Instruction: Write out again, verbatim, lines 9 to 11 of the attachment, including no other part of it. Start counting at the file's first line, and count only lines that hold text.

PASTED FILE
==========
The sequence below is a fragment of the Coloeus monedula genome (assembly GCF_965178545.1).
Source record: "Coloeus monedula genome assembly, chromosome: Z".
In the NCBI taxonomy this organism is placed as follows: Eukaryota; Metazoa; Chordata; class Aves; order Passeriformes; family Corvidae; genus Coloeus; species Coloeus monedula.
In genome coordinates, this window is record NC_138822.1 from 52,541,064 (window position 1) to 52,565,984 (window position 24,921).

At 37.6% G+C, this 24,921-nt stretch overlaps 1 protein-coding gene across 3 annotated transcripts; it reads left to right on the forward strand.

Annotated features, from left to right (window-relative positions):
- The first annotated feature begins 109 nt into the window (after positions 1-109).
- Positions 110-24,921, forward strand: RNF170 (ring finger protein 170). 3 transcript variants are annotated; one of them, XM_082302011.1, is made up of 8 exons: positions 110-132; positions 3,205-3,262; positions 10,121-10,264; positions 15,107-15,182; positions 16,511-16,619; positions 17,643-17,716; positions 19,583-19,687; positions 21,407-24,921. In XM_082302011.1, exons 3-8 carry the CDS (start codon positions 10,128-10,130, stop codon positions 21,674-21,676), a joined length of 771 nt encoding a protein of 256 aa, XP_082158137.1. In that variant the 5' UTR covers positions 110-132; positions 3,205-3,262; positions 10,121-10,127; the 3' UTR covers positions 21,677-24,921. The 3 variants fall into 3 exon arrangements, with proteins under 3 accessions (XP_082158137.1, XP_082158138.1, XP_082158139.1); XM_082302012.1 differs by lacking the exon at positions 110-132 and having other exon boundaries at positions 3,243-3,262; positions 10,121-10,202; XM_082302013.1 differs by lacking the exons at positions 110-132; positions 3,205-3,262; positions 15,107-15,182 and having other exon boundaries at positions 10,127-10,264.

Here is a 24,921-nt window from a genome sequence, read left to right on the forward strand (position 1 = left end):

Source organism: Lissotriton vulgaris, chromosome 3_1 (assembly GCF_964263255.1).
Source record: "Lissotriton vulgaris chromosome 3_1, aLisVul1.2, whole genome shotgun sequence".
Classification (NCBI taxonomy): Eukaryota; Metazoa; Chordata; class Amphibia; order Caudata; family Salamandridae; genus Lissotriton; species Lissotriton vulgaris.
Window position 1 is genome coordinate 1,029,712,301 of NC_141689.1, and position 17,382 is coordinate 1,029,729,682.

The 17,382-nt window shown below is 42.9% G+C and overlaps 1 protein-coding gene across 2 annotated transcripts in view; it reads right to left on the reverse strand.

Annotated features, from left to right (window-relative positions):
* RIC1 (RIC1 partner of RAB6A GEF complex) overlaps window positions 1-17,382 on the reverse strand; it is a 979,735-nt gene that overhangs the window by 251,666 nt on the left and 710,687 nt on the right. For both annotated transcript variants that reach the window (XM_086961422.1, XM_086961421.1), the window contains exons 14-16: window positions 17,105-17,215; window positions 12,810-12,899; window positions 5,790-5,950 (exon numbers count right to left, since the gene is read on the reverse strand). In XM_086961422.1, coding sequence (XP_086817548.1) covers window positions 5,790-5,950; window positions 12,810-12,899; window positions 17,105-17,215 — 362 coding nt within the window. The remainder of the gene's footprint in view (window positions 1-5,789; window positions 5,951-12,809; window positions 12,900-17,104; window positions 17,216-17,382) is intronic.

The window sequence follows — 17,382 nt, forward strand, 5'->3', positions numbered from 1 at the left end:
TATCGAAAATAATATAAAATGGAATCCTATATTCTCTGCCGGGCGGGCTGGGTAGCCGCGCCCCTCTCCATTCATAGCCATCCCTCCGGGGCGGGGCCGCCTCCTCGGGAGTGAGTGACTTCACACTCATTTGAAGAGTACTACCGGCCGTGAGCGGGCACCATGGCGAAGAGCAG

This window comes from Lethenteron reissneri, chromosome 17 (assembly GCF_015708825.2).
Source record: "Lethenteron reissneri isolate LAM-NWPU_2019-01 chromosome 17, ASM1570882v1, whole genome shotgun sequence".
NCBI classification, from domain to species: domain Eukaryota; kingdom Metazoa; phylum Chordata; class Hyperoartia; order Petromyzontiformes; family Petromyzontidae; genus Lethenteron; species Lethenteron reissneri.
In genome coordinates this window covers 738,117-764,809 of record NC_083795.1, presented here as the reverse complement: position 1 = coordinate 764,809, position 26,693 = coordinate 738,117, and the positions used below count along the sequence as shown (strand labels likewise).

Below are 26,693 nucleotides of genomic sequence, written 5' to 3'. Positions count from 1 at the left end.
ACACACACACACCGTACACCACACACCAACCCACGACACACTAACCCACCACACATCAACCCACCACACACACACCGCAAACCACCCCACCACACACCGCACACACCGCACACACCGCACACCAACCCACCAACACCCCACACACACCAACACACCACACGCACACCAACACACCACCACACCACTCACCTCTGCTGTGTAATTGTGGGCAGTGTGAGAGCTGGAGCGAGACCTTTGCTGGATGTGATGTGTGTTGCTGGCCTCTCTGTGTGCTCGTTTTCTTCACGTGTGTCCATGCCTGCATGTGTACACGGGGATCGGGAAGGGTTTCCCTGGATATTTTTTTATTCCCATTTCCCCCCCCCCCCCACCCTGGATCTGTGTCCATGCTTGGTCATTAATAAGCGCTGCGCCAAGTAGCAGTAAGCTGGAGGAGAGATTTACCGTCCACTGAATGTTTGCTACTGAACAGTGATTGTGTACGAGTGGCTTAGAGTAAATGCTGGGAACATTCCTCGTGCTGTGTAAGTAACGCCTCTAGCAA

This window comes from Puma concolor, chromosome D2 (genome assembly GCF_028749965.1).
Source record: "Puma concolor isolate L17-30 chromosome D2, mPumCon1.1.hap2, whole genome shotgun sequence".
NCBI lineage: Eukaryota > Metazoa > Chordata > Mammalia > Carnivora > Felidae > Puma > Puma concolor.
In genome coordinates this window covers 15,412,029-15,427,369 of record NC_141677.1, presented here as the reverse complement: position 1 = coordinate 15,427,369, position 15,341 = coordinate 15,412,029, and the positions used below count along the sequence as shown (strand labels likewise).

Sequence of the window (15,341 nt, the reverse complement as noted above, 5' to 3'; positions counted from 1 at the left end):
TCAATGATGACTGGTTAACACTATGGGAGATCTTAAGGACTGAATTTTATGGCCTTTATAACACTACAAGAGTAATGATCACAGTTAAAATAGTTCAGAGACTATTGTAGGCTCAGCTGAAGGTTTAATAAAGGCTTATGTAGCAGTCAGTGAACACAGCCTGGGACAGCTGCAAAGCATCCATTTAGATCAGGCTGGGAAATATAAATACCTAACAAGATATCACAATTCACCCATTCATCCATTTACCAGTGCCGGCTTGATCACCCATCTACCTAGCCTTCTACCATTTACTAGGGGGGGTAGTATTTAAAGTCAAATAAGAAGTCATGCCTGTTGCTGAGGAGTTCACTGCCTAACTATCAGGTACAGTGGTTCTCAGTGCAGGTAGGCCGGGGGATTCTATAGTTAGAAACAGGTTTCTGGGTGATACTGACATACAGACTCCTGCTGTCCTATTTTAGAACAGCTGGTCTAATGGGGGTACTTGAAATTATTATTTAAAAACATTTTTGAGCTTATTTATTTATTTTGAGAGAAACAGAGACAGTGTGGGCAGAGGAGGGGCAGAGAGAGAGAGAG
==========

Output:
Here is a 24,921-nt window from a genome sequence, read left to right on the forward strand (position 1 = left end):

Source organism: Lissotriton vulgaris, chromosome 3_1 (assembly GCF_964263255.1).
Source record: "Lissotriton vulgaris chromosome 3_1, aLisVul1.2, whole genome shotgun sequence".